TABLE II______________________________________Prefix Preprocessor Subroutine______________________________________BEGINSEGMENT(SVEPPS)ENTER PPS, SAVE THE LINKAGE REGISTER:IFWORD IS LONG ENOUGH FOR A PREFIXTHENGET THE PREFIX LIST ADDRESS:GET THE FIRST LETTER IN THE WORD;IFTHIS IS A NON-ALPHABETIC VALUETHENFLAG AS NO PREFIX PROCESSING;ENDIF:POINT TO PREFIX LIST POINTER FOR THEFIRST LETTER IN THE WORD;GET THE PREFIX LIST POINTER FOR THEFIRST LETTER IN THE WORD;INITIALIZE PREFIX CHECK WHILE-DO;WHILEMORE PREFIX ENTRIES EXISTDOCHECK NEXT PREFIX LIST ENTRY;BEGINCOMPUTE MINIMUM WORD SIZE;IFWORD LONG ENOUGH FOR PREFIXTHENCALL (SVRPCS)TO STEM PROCESS A PREFIX;ELSEPOINT TO NEXT PREFIX ENTRY;ENDIF;END;ENDWHILE;ENDIF;RETURN(TO CALLER WITH PREFIX STEM RESULT);ENDSEGMENT(SVRPPS);______________________________________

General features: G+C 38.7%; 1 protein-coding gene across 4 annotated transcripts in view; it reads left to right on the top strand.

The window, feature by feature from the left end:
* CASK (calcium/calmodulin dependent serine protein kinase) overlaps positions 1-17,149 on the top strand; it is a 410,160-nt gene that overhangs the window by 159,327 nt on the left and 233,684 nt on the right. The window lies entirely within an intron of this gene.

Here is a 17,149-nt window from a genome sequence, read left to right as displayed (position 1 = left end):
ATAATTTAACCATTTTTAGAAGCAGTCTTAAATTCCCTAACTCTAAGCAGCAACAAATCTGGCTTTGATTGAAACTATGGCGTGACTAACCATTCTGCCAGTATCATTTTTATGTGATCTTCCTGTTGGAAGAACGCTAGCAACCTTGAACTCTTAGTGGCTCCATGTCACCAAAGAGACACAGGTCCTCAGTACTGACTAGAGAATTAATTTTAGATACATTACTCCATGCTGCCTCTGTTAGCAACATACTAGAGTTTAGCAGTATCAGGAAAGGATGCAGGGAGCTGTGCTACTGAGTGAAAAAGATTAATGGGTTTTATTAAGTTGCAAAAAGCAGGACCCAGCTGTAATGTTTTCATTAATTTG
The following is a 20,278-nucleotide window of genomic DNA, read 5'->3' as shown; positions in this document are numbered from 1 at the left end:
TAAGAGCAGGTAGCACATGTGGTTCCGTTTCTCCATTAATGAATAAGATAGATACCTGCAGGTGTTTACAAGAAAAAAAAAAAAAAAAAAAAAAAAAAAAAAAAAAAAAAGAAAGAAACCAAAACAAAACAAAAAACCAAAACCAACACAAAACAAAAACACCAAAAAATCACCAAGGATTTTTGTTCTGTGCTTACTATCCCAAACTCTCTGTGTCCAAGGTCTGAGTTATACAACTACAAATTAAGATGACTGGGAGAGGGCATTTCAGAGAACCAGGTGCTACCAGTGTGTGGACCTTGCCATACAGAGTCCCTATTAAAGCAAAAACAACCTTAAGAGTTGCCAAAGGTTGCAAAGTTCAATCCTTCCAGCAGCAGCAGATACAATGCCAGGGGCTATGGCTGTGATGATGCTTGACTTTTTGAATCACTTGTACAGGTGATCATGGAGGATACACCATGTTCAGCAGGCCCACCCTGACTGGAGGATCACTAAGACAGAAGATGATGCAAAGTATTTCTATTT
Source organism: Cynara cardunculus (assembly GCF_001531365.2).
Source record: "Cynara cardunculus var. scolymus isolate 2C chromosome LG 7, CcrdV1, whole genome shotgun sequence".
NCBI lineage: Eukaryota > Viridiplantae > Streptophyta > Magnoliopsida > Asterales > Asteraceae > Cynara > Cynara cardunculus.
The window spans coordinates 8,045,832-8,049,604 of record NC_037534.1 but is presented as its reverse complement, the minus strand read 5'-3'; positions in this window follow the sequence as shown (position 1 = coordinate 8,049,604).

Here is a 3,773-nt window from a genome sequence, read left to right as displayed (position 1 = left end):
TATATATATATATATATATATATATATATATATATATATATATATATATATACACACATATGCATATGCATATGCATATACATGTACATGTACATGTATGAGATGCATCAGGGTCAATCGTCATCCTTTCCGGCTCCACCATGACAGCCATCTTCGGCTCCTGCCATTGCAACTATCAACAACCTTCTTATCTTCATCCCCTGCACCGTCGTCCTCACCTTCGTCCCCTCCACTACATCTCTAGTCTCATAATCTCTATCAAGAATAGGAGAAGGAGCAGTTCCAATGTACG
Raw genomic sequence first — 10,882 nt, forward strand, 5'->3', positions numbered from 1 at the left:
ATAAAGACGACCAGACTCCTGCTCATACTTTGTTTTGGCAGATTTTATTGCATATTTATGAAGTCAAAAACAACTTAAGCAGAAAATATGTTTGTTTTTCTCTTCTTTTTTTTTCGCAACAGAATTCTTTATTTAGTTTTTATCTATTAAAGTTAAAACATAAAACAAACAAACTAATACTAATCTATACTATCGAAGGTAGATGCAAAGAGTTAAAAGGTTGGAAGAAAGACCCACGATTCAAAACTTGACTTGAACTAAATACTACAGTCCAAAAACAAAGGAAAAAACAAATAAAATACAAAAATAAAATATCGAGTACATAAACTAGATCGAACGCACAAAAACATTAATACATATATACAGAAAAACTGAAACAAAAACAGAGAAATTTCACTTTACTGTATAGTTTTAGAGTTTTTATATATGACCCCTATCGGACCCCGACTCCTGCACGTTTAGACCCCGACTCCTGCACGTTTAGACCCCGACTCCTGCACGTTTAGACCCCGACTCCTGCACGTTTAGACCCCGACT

If the input word meets the test of having the minimum required number of characters and beginning with an alphabet, then it is compared to those prefixes in the prefix memory 12 whose length P plus N is not greater than the length of the input word. For example, if the input word contains six characters, then only those prefixes having three characters or less are compared to the input word. Table III shows the program routine from instruction memory 14 for comparing the prefixes in prefix memory 12 whose length qualify to the input word in input register 16. If a compared prefix in the prefix memory 12 matches the beginning characters of the input word, then the beginning address of the input word is modified to remove the prefix and the prefix length is stored as a hyphenation point for the word. This completes prefix processing.